- Heat and Cold – Use heat before exercise, for warming up. This helps to improve motion and increases circulation around the knee. Use a cold pack or ice after exercise or when the knee is inflamed. This can help decrease swelling and inflammation, and also helps with pain.
- Cane – Canes help take weight off the arthritic joint. Ask your doctor to draw the physics diagram that shows how a cane can help you – and why you should use it in the opposite hand.
Losing weight – Some parts of the knee may see 3 – 5 times your body weight with every step. So if you weigh 200 lbs, that hip joint can see ½ ton of weight (1,000 lbs) every time you take a step! Scientific studies have shown that weight loss helps with arthritis pain. Exercise is painful with arthritis, but with a good diet and medication regimen, and knee-friendly exercises, many patients are able to cut down on their weight.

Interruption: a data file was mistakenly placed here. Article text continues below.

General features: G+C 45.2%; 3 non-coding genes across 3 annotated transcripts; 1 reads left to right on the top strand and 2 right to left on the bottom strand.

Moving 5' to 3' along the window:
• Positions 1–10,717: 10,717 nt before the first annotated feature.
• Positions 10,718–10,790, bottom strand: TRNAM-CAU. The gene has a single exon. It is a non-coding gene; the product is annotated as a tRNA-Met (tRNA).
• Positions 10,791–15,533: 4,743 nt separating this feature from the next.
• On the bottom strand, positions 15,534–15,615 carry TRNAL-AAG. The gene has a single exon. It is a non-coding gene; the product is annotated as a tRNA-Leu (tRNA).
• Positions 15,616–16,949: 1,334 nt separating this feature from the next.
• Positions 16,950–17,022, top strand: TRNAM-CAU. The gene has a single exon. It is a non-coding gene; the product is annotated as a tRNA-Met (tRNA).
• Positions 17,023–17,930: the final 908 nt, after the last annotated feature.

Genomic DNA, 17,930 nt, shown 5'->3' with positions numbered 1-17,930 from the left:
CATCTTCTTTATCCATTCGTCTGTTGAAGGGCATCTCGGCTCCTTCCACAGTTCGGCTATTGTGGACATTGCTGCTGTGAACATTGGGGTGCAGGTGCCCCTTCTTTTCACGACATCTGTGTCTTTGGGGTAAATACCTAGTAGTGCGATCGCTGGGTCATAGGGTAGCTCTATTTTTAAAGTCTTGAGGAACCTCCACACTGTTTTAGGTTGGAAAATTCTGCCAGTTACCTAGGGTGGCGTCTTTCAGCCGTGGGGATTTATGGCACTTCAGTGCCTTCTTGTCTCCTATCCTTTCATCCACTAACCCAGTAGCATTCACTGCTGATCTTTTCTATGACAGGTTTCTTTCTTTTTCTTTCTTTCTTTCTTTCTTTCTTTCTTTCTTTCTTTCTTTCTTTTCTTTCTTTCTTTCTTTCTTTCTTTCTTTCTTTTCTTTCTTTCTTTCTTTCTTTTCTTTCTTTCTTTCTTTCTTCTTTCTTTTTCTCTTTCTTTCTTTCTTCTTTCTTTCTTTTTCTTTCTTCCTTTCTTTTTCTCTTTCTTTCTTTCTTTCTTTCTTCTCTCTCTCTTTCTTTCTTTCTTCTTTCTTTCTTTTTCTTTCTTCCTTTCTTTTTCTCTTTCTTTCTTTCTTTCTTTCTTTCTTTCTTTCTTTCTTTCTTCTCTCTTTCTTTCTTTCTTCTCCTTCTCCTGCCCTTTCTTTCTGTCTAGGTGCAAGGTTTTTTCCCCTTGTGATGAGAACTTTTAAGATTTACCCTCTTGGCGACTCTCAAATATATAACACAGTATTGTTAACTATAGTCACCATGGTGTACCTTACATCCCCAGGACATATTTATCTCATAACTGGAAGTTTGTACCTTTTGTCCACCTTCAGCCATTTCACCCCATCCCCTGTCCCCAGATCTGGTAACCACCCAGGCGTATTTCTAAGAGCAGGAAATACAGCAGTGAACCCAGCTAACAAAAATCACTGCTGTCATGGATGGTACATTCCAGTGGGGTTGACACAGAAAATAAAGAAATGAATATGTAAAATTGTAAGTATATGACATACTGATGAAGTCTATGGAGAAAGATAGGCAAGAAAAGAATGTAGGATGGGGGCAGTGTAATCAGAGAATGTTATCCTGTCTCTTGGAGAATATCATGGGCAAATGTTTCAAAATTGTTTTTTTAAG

- Physical Therapy – Therapists can often help by strengthening the muscles about the knee joint. This helps take some of the stress off the joint itself, and thus help with pain. In addition, physical therapy includes “modalities”, such as ultrasound, which can help with inflammation and pain about the knee.
- Medications – These pills are not only painkillers, but they help with inflammation! – So they help with pain in two ways. Unfortunately, they don’t cure or slow down arthritis. There are many options:
- Over-the-Counter – (Aspirin, Bufferin, Advil, Motrin, Ibuprofen, Aleve) These are easy to get, and safe, especially if you follow the directions on the bottle. They are helpful for many patients with arthritis.
- Tylenol – By itself, this is not an anti-inflammatory medicine. It is an analgesic (pain reliever). So it can be safely taken with the others, and is a great way to add to pain relief.
- Prescription Anti-inflammatories – (NSAIDS)(Naprosyn, Voltaren, Clinoril, Feldene, dozens of others). These are the most commonly used second-line medications, for those patients who do not get relief from the over-the-counter medicines. If one doesn’t work, there are many others to try.
- Newer Prescription Anti-inflammatories (COX-2-specific)(Celebrex) – These protect the stomach more and are commonly used medications